Royal breasts arouse pontification and raging impotence in the press.
SO, WHICH aspect of the royal nipples scandal is the most eye-rolling? That depends, it seems, on which part of the press is pontificating.
The lefties point out the naivety of an heir to the throne who has not yet twigged to the potential of the telephoto lens - after Fergie's topless toe-sucking pics? - and wonder also about the possibility of confected outrage.
The Observer's Catherine Bennett filleted the royal response, saying the reports of the BBC's Peter Hunt developed ''in the manner of a grief counsellor illustrating the seven stages of bereavement''.
She wrote: ''At first, he said, the couple were 'annoyed'. Also 'saddened' and 'disappointed'. But they were also 'philosophical'. Then, just when you might have expected them to enter 'acceptance' followed with luck by 'hope', the labile pair became 'hugely saddened', then 'furious, upset' over this 'grotesque' event, passing through 'disbelief' to become 'angry' and next 'incandescent' to the point of consulting lawyers. By teatime on Friday, legal proceedings had been launched and for William … there had to be real concerns about spontaneous combustion.''
All a bit much from a pair who needed to understand that they were ''contracted national pets''.
But the part-owner of an Irish tabloid is not nearly so sanguine. A furious Richard Desmond has promised to shut down the Irish Daily Star for publishing 13 of the paparazzi shots of a topless Duchess of Cambridge sunbathing while holidaying in France.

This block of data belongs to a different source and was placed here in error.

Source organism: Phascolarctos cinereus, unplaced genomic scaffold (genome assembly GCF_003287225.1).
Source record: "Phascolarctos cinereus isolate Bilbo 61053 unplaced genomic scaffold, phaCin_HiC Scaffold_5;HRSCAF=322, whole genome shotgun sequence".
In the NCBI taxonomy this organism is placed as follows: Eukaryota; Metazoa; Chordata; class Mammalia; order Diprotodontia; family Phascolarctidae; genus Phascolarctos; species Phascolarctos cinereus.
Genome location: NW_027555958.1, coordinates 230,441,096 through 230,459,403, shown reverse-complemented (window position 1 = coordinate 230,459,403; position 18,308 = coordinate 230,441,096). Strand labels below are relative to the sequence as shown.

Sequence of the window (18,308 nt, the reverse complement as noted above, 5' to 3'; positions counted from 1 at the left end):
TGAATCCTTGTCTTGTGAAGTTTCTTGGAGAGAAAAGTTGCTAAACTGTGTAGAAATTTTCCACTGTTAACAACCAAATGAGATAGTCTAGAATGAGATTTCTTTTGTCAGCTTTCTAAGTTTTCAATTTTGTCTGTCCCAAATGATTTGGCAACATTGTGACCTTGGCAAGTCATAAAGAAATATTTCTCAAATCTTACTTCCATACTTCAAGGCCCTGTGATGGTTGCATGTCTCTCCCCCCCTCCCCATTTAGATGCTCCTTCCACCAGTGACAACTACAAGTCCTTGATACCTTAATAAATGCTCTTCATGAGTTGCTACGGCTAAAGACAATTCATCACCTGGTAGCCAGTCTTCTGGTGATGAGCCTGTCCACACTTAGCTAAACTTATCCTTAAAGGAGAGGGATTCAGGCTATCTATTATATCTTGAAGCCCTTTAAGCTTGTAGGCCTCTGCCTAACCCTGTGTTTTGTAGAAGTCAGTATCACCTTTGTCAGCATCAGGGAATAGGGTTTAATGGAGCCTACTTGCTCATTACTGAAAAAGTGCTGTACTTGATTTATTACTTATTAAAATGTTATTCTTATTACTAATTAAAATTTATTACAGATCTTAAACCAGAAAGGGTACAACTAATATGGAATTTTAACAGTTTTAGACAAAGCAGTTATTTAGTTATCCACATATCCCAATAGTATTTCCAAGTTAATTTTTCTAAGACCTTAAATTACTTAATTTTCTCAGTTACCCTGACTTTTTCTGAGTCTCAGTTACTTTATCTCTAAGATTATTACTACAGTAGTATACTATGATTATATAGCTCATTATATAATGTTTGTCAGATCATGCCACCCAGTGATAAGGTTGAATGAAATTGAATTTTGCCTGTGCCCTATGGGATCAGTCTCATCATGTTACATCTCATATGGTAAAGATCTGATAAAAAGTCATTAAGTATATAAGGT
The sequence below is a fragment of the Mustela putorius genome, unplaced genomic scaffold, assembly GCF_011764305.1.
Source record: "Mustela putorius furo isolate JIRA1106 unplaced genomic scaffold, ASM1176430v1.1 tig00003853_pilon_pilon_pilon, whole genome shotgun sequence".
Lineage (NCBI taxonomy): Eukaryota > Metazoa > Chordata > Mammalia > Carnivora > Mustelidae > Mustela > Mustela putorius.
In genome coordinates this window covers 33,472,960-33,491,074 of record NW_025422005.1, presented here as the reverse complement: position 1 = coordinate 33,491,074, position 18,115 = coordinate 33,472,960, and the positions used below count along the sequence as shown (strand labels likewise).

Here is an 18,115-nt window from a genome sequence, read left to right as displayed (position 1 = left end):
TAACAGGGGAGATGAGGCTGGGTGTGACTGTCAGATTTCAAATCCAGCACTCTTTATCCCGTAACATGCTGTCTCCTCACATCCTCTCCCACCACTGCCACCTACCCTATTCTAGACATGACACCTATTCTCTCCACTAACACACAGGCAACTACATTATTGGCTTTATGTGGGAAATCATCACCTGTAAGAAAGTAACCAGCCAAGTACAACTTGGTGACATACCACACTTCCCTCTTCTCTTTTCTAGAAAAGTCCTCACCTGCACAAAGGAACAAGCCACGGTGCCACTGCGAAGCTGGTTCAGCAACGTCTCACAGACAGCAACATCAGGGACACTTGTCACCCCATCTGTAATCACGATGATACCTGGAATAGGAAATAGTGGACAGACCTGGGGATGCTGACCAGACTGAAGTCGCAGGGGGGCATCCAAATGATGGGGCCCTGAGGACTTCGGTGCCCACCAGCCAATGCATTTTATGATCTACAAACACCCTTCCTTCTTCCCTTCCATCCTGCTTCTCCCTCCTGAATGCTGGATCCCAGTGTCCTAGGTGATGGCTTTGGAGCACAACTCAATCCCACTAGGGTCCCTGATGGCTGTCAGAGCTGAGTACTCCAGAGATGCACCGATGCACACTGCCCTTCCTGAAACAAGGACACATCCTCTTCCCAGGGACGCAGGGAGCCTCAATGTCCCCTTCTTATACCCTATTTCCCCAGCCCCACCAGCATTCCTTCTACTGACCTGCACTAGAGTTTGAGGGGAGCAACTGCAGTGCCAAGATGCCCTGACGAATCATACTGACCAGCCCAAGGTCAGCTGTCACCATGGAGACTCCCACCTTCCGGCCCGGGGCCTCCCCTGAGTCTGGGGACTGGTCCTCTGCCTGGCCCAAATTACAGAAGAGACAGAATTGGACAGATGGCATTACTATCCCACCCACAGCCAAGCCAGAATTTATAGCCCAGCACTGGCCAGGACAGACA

Mr Desmond's company, Northern and Shell, co-owns the Star and insiders say he has told lawyers to start the necessary legal action to close the tabloid. He said: ''The decision to publish … has no justification whatsoever and Northern and Shell condemns it in the strongest possible terms.''
The paper's website has been taken down.
St James Palace has said the publication of the pictures by the French magazine Closer was ''totally unjustifiable'': ''There can be no motivation for this action other than greed.''
Well, yes. Closer, the French magazine that published the pictures originally, has long been a bottom-feeder, as has its Italian stablemate Chi, which has also run with the topless pictures and was previously best known for having published photographs of Princess Diana immediately after her fatal car crash. Both magazines are part of publishing group Mondadori, which is controlled by sleazy former Italian prime minister Silvio Berlusconi.
France has supposedly strict privacy laws but the fines are not high - a maximum of €45,000 ($A56,000). The royals are also suing in the French courts but that might not net them more than €100,000.
So Closer and its colleagues just do the sums. Potential millions in earnings from resale of naughty pix, versus up to €150,000 in slaps on the wrist? No contest. Publish and be damned.
The damnations are coming fast and furious; it is, after all, the only way the British press can get its hooks into a story that must be making its own bottom-feeders salivate. Renaud Revel, media commentator with L'Express magazine, has pointed out that it is hypocritical of British media outlets to denounce the pictures: ''The world's gone upside down. English paparazzi are totally lawless.''
The Sunday Mirror reports that William wants someone jailed over the photos, and French law does allow for a criminal sentence over breach of privacy. But that won't stop the photos going viral.
In the absence of international privacy legislation, the internet remains a wild and lawless realm, and royal breasts are safe only in captivity.